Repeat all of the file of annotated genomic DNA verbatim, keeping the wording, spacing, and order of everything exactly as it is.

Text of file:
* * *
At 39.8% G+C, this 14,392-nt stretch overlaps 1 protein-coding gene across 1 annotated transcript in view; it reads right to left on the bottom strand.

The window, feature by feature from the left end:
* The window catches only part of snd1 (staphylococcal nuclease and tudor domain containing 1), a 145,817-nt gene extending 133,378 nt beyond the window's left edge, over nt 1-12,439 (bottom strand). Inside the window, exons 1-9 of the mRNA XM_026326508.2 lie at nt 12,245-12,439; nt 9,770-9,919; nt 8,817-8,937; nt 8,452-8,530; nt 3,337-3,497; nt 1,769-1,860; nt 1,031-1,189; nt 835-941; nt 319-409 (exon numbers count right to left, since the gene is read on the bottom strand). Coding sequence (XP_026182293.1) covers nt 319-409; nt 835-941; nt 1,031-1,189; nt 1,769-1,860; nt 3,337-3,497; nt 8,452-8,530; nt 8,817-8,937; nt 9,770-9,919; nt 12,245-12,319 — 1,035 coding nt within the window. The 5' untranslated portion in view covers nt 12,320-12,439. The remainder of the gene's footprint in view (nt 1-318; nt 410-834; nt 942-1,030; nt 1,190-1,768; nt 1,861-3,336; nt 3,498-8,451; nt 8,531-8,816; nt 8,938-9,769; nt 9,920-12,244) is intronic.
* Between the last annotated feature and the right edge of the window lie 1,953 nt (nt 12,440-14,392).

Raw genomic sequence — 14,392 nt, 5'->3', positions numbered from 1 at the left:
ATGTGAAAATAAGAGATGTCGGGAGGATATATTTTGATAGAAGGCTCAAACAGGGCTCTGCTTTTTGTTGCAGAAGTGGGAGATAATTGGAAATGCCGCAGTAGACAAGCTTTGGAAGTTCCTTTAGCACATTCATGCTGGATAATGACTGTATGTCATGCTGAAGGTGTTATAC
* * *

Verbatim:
At 39.8% G+C, this 14,392-nt stretch overlaps 1 protein-coding gene across 1 annotated transcript in view; it reads right to left on the bottom strand.

The window, feature by feature from the left end:
* The window catches only part of snd1 (staphylococcal nuclease and tudor domain containing 1), a 145,817-nt gene extending 133,378 nt beyond the window's left edge, over nt 1-12,439 (bottom strand). Inside the window, exons 1-9 of the mRNA XM_026326508.2 lie at nt 12,245-12,439; nt 9,770-9,919; nt 8,817-8,937; nt 8,452-8,530; nt 3,337-3,497; nt 1,769-1,860; nt 1,031-1,189; nt 835-941; nt 319-409 (exon numbers count right to left, since the gene is read on the bottom strand). Coding sequence (XP_026182293.1) covers nt 319-409; nt 835-941; nt 1,031-1,189; nt 1,769-1,860; nt 3,337-3,497; nt 8,452-8,530; nt 8,817-8,937; nt 9,770-9,919; nt 12,245-12,319 — 1,035 coding nt within the window. The 5' untranslated portion in view covers nt 12,320-12,439. The remainder of the gene's footprint in view (nt 1-318; nt 410-834; nt 942-1,030; nt 1,190-1,768; nt 1,861-3,336; nt 3,498-8,451; nt 8,531-8,816; nt 8,938-9,769; nt 9,920-12,244) is intronic.
* Between the last annotated feature and the right edge of the window lie 1,953 nt (nt 12,440-14,392).

Raw genomic sequence — 14,392 nt, 5'->3', positions numbered from 1 at the left:
ATGTGAAAATAAGAGATGTCGGGAGGATATATTTTGATAGAAGGCTCAAACAGGGCTCTGCTTTTTGTTGCAGAAGTGGGAGATAATTGGAAATGCCGCAGTAGACAAGCTTTGGAAGTTCCTTTAGCACATTCATGCTGGATAATGACTGTATGTCATGCTGAAGGTGTTATAC